Friday, February 24, 2012

The Morning Call - I am less worried about oil than Greece

The Market

The indices (DJIA 12985, S&P 1363) rebounded yesterday with the Dow closing for the fourth day above the 12919 resistance level but the S&P remaining within its intermediate term trading range. If the DJIA finishes today above 12919, then it will re-set to an intermediate term up trend.

However, if it occurs that won’t mean that our directional call on the Market will change. As I have noted repeatedly, under our discipline the Averages have to be in sync in order to confirm a trend change. At the moment, the S&P hasn’t really even tried to bust through 1372. So all we have is increased uncertainty. I am not saying that the Market won’t ultimately re-set to an up trend (though as you know I believe that it won’t), I am saying that it is far too early to be making a bet on such an occurrence.

Volume was down, though breadth improved. The VIX got whacked; and while it is still in its short term down trend, it is also near to an intermediate term support level. How it handles that support level may be a clue as to future Market direction, i.e. if it holds, stocks remain in a trading range; if it breaks through that support, the Market could be headed higher.

GLD rose again, closing for the second day above the upper boundary of the recently re-set trading range. If GLD finishes today above that upper boundary, it will re-set to a short term up trend; and our Portfolios will likely Add to their GLD positions.

Bottom line: even if the Dow closes above 12919 this afternoon, it won’t alter the ‘out of sync’ condition of the indices. Until harmony is restored, our discipline scores the trend as directionless. That won’t change until either the S&P confirms a break over 1372 or the DJIA rolls over and re-sets to trading range.

A finish this afternoon by GLD over the upper boundary of its current trading range will confirm a break and re-set to an uptrend.

March has been a challenge in election years (short):

The S&P and sector breadth (charts):



Only one economic datapoint yesterday and that was weekly jobless claims which was basically neutral. To be sure, claims levels held near recent lows which is a positive; but there was no real improvement.

Judging by yesterday’s the lack of print and media coverage, investors and the MSM seemed to have shifted their attention away from the ongoing debacle in Europe, at least temporarily. ‘Temporarily’ being the operative word. This tragedy is not over by a long shot; and I fear that the longer that it is not over, the more tragic outcome.

More unworkable provisions of the Greek bailout plan (medium):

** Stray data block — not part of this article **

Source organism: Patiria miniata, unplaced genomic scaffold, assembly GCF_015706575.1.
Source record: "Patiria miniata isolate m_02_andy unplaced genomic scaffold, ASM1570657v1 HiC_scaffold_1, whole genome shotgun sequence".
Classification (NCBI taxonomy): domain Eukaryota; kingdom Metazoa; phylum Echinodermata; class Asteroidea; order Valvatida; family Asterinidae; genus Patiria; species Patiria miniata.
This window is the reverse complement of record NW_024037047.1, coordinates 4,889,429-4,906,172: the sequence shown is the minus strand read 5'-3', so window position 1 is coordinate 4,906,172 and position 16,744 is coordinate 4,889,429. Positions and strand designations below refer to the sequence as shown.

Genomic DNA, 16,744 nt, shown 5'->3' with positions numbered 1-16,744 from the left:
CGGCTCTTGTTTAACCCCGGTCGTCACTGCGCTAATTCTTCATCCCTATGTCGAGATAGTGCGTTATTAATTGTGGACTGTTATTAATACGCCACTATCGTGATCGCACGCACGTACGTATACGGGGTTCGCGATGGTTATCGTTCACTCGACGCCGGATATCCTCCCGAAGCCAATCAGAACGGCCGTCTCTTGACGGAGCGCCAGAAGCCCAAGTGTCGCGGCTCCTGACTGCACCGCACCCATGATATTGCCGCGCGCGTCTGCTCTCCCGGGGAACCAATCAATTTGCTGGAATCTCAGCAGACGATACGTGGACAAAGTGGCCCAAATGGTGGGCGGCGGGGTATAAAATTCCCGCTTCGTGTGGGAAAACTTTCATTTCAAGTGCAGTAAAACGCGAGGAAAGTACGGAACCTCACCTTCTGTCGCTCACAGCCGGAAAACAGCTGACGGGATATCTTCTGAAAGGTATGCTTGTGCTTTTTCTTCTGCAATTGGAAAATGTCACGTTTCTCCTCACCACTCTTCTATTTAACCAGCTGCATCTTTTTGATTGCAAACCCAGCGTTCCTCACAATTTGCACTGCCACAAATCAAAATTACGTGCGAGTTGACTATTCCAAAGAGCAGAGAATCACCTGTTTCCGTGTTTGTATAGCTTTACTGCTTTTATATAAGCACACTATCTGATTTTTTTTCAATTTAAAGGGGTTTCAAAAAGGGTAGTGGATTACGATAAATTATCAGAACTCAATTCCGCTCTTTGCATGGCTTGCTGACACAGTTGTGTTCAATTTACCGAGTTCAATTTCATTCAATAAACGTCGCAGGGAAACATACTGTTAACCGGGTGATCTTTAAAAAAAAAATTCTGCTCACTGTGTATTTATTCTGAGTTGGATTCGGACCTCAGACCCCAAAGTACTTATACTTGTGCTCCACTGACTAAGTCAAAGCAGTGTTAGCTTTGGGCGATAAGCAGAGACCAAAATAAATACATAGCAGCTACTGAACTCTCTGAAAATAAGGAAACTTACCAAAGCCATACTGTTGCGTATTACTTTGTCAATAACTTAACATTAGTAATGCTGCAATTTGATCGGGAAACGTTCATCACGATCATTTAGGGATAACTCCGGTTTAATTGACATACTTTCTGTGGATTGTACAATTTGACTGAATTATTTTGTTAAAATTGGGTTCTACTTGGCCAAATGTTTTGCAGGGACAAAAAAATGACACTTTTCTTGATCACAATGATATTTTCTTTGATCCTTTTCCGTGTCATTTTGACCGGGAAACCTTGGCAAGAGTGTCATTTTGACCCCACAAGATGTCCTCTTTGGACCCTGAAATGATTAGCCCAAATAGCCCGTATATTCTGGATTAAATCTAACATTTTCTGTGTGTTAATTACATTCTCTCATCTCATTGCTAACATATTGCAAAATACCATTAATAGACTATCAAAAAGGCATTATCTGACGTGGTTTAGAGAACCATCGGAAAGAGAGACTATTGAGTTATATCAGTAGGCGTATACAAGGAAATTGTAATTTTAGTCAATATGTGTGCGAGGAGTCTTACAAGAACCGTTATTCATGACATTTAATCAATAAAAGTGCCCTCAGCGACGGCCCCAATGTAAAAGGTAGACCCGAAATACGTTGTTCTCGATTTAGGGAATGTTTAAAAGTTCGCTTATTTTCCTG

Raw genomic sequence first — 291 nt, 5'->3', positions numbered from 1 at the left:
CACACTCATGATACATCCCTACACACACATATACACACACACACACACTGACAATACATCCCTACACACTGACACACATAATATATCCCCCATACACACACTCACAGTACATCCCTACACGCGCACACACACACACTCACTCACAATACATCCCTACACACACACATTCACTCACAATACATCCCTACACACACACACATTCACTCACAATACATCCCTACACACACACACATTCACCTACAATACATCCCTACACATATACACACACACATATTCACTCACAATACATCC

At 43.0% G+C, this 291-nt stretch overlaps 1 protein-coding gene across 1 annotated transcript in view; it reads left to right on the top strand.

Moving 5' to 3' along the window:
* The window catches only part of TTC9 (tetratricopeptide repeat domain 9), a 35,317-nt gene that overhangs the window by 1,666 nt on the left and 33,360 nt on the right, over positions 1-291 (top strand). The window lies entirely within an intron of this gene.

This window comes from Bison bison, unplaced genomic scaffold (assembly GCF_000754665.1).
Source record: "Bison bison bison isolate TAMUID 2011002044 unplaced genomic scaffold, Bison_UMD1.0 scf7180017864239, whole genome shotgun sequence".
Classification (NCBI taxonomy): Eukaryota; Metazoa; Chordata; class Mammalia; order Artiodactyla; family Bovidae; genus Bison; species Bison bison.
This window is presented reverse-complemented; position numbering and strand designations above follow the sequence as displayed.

A Greek history lesson (medium):

Instead of Greece, rising oil prices moved to center stage of Wall Street chatter. The potential problem is that an Iranian/Israeli conflict would lead to lower oil production/shipments, raising energy prices which in turn would throttle the global economic recovery.
Of course, just like the Greek bankruptcy, rising oil (and gasoline) prices not are discouraging the bulls--at least not yesterday. But unlike Greece, I don’t see the inevitability of the endgame in this situation. That is not to say that Israel won’t bomb Iran; but there is a decent probability that it is not going to happen. However, what I think doesn’t matter, it is what the oil market participants think or fear. And right now, they think or fear hostilities enough to drive oil prices up.

What is confounding is that the Market seems immune to all potential bad news whether (1) in the case of Greece, where a final outcome will almost assuredly be more negative than the current supposed resolution--the only question being whether a prospective disorderly bankruptcy will torch the EU financial system or (2) in the case of oil, where the disaster scenario may have a small likelihood, but industry participants are sufficiently concerned that they are taking major steps to insure that they are protected. Clearly, I can’t change investor sentiment; but I don’t have to accept it.

Bottom line: as potentially damaging as a Middle East conflict could be, I think that the probabilities of its occurrence is low enough that it ranks way down the scale of exogenous events that could wreck the Market; and even if it does happen, our Portfolios’ large oil, gold and cash positions provide great insurance.

More important, our economy continues to make slow progress and our political class are too busy with their own re-election process to have time to enact any new economically crippling spending, taxes or regulations. That is not a ‘tiptoe through the tulips’ scenario but it is positive enough to justify equity values only slightly lower than current levels. My biggest fear is that the eurocrats botch the resolution of their sovereign debt crisis.

Our Portfolios will continue to focus on their Sell Discipline.

The S&P and the price of gasoline (short):

Steve Cook received his education in investments from Harvard, where he earned an MBA, New York University, where he did post graduate work in economics and financial analysis and the CFA Institute, where he earned the Chartered Financial Analysts designation in 1973. His 40 years of investment experience includes institutional portfolio management at Scudder, Stevens and Clark and Bear Stearns. Steve's goal at Strategic Stock Investments is to help other investors build wealth and benefit from the investing lessons he learned the hard way.